They can also be rather instructive
A friend and I once went to one of our firm’s locations only to find that it was “unavailable” due to an audit. The auditors, visibly annoyed and sharpening their fine-toothed combs, were awaiting the arrival of their boss – summoned by one of our colleagues. He had called the head auditor to complain, he told us, because his auditors were disrespectful and uncooperative. The man arrived moments later, followed shortly by our colleague’s boss, and our colleague soon became much wiser.
My former colleague’s view of audits, sadly, is not unique. Legal and regulatory requirements show no signs of abating in the future. Managing compliance requires a clear focus, but many view audits purely as a distraction. Like much else when it comes to governance, risk management and compliance (GRC), your point of view is central to how you manage. Is it something you actively manage – or a box you check?
Everyday challenges like staff turnover, organizational changes, new products, and market shifts make for plenty distractions even without the current economic mess, but how you view compliance matters. Is compliance a distraction from the central task of keeping the company afloat? Is it an area expected to provide data that the firm can exploit for new opportunities? What can the current processes and technologies provide? Are they sufficient for the task set them?
The audit is not the problem
The automated tools available to help with GRC often focus on compliance, because it is the easiest of the three to automate, but they do not make the task effortless. The tools require implementing and they do not come for free. There is even a debate about whether or not auditing can be completely automated and therefore continuous, but automation is here to stay and it needs to be managed well – and how exactly do you do that? What do you want the tools to achieve? What do you want your audits to achieve?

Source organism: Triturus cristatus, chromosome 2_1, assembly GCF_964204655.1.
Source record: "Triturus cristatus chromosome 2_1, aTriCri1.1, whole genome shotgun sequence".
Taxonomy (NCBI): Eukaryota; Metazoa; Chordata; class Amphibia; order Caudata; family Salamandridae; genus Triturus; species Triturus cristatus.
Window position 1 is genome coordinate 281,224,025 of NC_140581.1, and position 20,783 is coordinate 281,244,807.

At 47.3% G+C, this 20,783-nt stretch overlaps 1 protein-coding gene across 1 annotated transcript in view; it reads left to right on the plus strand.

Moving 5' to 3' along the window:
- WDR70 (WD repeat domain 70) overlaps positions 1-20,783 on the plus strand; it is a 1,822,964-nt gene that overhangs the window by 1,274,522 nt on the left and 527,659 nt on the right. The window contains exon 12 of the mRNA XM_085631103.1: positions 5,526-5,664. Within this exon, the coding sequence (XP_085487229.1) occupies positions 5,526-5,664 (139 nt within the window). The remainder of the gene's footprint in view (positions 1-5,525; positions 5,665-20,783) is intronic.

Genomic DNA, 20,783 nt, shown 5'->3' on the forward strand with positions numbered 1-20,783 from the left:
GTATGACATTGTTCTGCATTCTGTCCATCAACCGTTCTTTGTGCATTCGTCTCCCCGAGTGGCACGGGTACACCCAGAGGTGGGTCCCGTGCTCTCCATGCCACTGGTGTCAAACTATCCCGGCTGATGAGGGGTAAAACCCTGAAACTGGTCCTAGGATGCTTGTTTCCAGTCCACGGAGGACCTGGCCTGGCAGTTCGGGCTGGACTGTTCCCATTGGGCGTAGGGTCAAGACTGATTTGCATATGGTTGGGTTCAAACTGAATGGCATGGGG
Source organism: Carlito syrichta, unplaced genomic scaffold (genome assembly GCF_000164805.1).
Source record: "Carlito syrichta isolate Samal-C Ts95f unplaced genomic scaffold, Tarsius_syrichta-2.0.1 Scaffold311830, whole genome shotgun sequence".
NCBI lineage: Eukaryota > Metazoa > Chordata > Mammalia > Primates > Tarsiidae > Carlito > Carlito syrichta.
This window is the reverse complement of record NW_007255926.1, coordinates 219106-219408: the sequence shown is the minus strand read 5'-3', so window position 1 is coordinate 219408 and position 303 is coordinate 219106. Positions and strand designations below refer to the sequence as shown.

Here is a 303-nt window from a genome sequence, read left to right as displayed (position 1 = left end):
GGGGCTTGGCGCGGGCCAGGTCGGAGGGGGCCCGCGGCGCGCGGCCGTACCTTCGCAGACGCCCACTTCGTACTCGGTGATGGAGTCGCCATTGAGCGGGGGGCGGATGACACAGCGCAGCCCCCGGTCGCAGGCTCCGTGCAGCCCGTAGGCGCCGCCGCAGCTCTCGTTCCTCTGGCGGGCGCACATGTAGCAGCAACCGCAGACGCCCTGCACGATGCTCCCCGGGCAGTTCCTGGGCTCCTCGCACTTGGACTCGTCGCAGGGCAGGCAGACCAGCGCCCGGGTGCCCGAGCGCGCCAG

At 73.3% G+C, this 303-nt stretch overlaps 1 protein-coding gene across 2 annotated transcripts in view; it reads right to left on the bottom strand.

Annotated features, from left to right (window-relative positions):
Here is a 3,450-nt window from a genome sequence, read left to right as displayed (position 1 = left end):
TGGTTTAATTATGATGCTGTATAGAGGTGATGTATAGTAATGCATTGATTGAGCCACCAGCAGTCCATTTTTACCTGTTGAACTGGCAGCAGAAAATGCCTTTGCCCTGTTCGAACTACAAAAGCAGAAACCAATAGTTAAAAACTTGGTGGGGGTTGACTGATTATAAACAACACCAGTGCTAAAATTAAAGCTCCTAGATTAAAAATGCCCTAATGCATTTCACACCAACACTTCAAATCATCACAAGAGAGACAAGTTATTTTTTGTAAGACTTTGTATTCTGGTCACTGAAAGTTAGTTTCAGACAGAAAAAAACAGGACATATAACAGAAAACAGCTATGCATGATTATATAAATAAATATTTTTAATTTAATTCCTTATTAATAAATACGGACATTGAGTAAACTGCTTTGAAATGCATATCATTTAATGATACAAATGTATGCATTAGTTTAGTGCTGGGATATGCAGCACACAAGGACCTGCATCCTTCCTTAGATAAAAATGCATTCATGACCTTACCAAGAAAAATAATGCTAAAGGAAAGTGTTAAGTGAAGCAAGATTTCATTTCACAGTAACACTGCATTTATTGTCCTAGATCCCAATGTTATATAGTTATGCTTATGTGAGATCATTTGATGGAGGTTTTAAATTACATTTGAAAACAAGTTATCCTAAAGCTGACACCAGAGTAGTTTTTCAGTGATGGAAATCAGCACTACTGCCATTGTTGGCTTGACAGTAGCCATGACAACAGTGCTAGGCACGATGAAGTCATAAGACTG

For starters, you can avoid the mistake my colleague made. The fireworks that morning were pretty impressive, even at a respectful distance. One of the many lessons was that taking on the auditors was a high-risk proposition. It was a lesson we had already digested, but repetition often reinforces learning. The auditor is not the enemy.
Your audit is also a resource
Many managers, and indeed entire firms, forget to set goals for their audits beyond mere compliance. “Mere compliance” may sound a touch rich for firms struggling to achieve compliance, but there are some oft-overlooked opportunities in the process. The rules and regulations may be burdensome, but they are usually intended to prevent problems – and they cannot be ignored.
Auditors see a lot of different ways – both good and bad – of doing whatever it is that they audit. Many firms fail to gain the benefit of this experience by being overly defensive. A different approach is to welcome them. Ask questions, take notes and seek their advice. Rare is the expert who does not like an audience. Most of them take a pretty penny for coming to visit. You might as well get full value for money.
Many firms have realized that the data their compliance systems produce can be a resource as well. The ability to ensure that your data is safe, that your systems are secure, and your staff is aware is key to certification, for example. That certification can often be turned into higher-value services and better margins. Compliance can be an advantage as well as a cost, and your audits are one of the many tools you can use to create and maintain advantage.
I never heard what became of my colleague, but while I imagine he was also rash in other ways, I like to think that he tackled his next audit differently.